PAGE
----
Magnesium hydroxide dehydroxylation/carbonation reaction processes: Implications for carbon dioxide mineral sequestration

Hamdallah Béarat, Michael J. McKelvy, Andrew Chizmeshya, Renu Sharma, Ray Carpenter

Research output: Contribution to journalArticle

95 Citations (Scopus)

Abstract

Gas-phase magnesium hydroxide carbonation processes were investigated at high CO2 pressures to better understand the reaction mechanisms involved. Carbon and hydrogen elemental analysis, secondary ion mass spectrometry, ion beam analysis, X-ray diffraction, and thermogravimetric analysis were used to follow dehydroxylation/rehydroxylation/carbonation reaction processes. Dehydroxylation is found to generally precede carbonation as a distinct but interrelated process. Above the minimum CO2 pressure for brucite carbonation, both carbonation and dehydroxylation reactivity decrease with increasing CO2 pressure. Low-temperature dehydroxylation before carbonation can form porous intermediate materials with enhanced carbonation reactivity at reduced (e.g., ambient) temperature and pressure. Control of dehydroxylation/rehydroxylation reactions before and/or during carbonation can substantially enhance carbonation reactivity.

Original languageEnglish (US)
Pages (from-to)742-748
Number of pages7
JournalJournal of the American Ceramic Society
Volume85
Issue number4
StatePublished - Apr 2002

Fingerprint

Magnesium Hydroxide
Carbonation
Carbon Dioxide
Minerals
Magnesium
Carbon dioxide
Secondary ion mass spectrometry
X ray diffraction analysis
Ion beams
Thermogravimetric analysis
Hydrogen
Carbon
Gases

ASJC Scopus subject areas

  • Ceramics and Composites

Cite this

Magnesium hydroxide dehydroxylation/carbonation reaction processes : Implications for carbon dioxide mineral sequestration. / Béarat, Hamdallah; McKelvy, Michael J.; Chizmeshya, Andrew; Sharma, Renu; Carpenter, Ray.

In: Journal of the American Ceramic Society, Vol. 85, No. 4, 04.2002, p. 742-748.

Research output: Contribution to journalArticle

@article{aacc8cf22f62490690481a0aeea82aaa,
title = "Magnesium hydroxide dehydroxylation/carbonation reaction processes: Implications for carbon dioxide mineral sequestration",
abstract = "Gas-phase magnesium hydroxide carbonation processes were investigated at high CO2 pressures to better understand the reaction mechanisms involved. Carbon and hydrogen elemental analysis, secondary ion mass spectrometry, ion beam analysis, X-ray diffraction, and thermogravimetric analysis were used to follow dehydroxylation/rehydroxylation/carbonation reaction processes. Dehydroxylation is found to generally precede carbonation as a distinct but interrelated process. Above the minimum CO2 pressure for brucite carbonation, both carbonation and dehydroxylation reactivity decrease with increasing CO2 pressure. Low-temperature dehydroxylation before carbonation can form porous intermediate materials with enhanced carbonation reactivity at reduced (e.g., ambient) temperature and pressure. Control of dehydroxylation/rehydroxylation reactions before and/or during carbonation can substantially enhance carbonation reactivity.",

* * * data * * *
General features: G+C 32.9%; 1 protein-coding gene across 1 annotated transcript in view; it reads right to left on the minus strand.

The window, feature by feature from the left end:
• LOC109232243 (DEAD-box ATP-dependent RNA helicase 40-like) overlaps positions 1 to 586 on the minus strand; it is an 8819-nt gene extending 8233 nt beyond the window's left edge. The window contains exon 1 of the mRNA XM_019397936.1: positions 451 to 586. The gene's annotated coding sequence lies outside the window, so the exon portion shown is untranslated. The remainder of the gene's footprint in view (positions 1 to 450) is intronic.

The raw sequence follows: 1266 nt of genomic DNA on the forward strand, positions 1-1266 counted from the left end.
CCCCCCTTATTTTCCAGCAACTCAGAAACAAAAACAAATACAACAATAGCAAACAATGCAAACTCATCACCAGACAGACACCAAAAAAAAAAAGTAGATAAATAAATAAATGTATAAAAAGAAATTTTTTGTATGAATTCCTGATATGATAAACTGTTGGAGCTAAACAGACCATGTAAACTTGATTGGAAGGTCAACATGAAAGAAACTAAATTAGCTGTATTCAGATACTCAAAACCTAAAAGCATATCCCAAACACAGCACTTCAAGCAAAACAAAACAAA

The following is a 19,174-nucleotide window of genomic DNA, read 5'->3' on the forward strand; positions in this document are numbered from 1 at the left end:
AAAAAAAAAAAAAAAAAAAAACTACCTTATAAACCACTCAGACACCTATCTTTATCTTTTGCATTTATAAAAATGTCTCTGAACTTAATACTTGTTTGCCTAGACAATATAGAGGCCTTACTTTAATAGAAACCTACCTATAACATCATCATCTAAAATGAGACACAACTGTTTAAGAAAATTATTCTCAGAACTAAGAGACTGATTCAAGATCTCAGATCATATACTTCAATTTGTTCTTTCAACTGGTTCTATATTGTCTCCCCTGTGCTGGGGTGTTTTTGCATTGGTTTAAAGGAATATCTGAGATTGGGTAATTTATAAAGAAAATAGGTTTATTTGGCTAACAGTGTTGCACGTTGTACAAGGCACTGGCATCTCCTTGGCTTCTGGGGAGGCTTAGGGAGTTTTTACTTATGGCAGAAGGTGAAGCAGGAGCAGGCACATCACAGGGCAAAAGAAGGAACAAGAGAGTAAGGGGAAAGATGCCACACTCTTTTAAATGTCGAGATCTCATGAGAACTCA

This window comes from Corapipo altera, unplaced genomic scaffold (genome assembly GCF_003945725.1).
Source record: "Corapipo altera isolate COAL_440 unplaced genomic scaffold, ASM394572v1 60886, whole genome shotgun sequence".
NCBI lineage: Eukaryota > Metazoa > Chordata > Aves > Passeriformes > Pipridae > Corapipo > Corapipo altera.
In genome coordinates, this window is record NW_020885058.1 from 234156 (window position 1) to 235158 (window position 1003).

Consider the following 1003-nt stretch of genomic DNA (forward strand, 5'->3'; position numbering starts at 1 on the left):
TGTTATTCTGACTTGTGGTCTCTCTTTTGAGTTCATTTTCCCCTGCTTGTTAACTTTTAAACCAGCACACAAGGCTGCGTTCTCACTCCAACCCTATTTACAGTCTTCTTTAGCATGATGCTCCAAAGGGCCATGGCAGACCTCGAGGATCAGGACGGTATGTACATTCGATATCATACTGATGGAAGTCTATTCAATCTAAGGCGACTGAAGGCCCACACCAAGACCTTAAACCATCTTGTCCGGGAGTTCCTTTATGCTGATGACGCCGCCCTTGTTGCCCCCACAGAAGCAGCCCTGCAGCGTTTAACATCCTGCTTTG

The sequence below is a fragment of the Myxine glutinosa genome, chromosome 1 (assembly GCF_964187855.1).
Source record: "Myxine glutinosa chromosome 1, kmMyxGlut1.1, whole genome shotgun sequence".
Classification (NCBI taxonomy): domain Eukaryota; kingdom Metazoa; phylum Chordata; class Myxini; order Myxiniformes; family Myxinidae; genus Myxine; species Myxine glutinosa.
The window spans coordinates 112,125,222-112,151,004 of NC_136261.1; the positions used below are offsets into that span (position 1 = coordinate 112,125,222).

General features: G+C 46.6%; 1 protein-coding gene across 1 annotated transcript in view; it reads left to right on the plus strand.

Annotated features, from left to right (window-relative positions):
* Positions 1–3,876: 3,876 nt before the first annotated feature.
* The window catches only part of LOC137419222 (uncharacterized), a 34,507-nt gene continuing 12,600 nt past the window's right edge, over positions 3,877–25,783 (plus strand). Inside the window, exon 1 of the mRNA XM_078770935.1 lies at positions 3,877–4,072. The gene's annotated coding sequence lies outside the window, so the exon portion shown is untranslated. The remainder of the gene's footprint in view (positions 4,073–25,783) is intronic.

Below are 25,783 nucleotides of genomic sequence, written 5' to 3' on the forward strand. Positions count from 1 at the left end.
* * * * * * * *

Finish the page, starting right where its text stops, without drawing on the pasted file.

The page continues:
author = "Hamdallah B{\'e}arat and McKelvy, {Michael J.} and Andrew Chizmeshya and Renu Sharma and Ray Carpenter",
year = "2002",
month = "4",
language = "English (US)",
volume = "85",
pages = "742--748",
journal = "Journal of the American Ceramic Society",
issn = "0002-7820",
publisher = "Wiley-Blackwell",
number = "4",

}

TY - JOUR

T1 - Magnesium hydroxide dehydroxylation/carbonation reaction processes

T2 - Implications for carbon dioxide mineral sequestration

AU - Béarat, Hamdallah

AU - McKelvy, Michael J.

AU - Chizmeshya, Andrew

AU - Sharma, Renu

AU - Carpenter, Ray

PY - 2002/4

Y1 - 2002/4

N2 - Gas-phase magnesium hydroxide carbonation processes were investigated at high CO2 pressures to better understand the reaction mechanisms involved. Carbon and hydrogen elemental analysis, secondary ion mass spectrometry, ion beam analysis, X-ray diffraction, and thermogravimetric analysis were used to follow dehydroxylation/rehydroxylation/carbonation reaction processes. Dehydroxylation is found to generally precede carbonation as a distinct but interrelated process. Above the minimum CO2 pressure for brucite carbonation, both carbonation and dehydroxylation reactivity decrease with increasing CO2 pressure. Low-temperature dehydroxylation before carbonation can form porous intermediate materials with enhanced carbonation reactivity at reduced (e.g., ambient) temperature and pressure. Control of dehydroxylation/rehydroxylation reactions before and/or during carbonation can substantially enhance carbonation reactivity.

AB - Gas-phase magnesium hydroxide carbonation processes were investigated at high CO2 pressures to better understand the reaction mechanisms involved. Carbon and hydrogen elemental analysis, secondary ion mass spectrometry, ion beam analysis, X-ray diffraction, and thermogravimetric analysis were used to follow dehydroxylation/rehydroxylation/carbonation reaction processes. Dehydroxylation is found to generally precede carbonation as a distinct but interrelated process. Above the minimum CO2 pressure for brucite carbonation, both carbonation and dehydroxylation reactivity decrease with increasing CO2 pressure. Low-temperature dehydroxylation before carbonation can form porous intermediate materials with enhanced carbonation reactivity at reduced (e.g., ambient) temperature and pressure. Control of dehydroxylation/rehydroxylation reactions before and/or during carbonation can substantially enhance carbonation reactivity.

UR - http://www.scopus.com/inward/record.url?scp=0036544983&partnerID=8YFLogxK

UR - http://www.scopus.com/inward/citedby.url?scp=0036544983&partnerID=8YFLogxK

M3 - Article

AN - SCOPUS:0036544983

VL - 85

SP - 742

EP - 748

JO - Journal of the American Ceramic Society

JF - Journal of the American Ceramic Society

SN - 0002-7820

IS - 4

ER -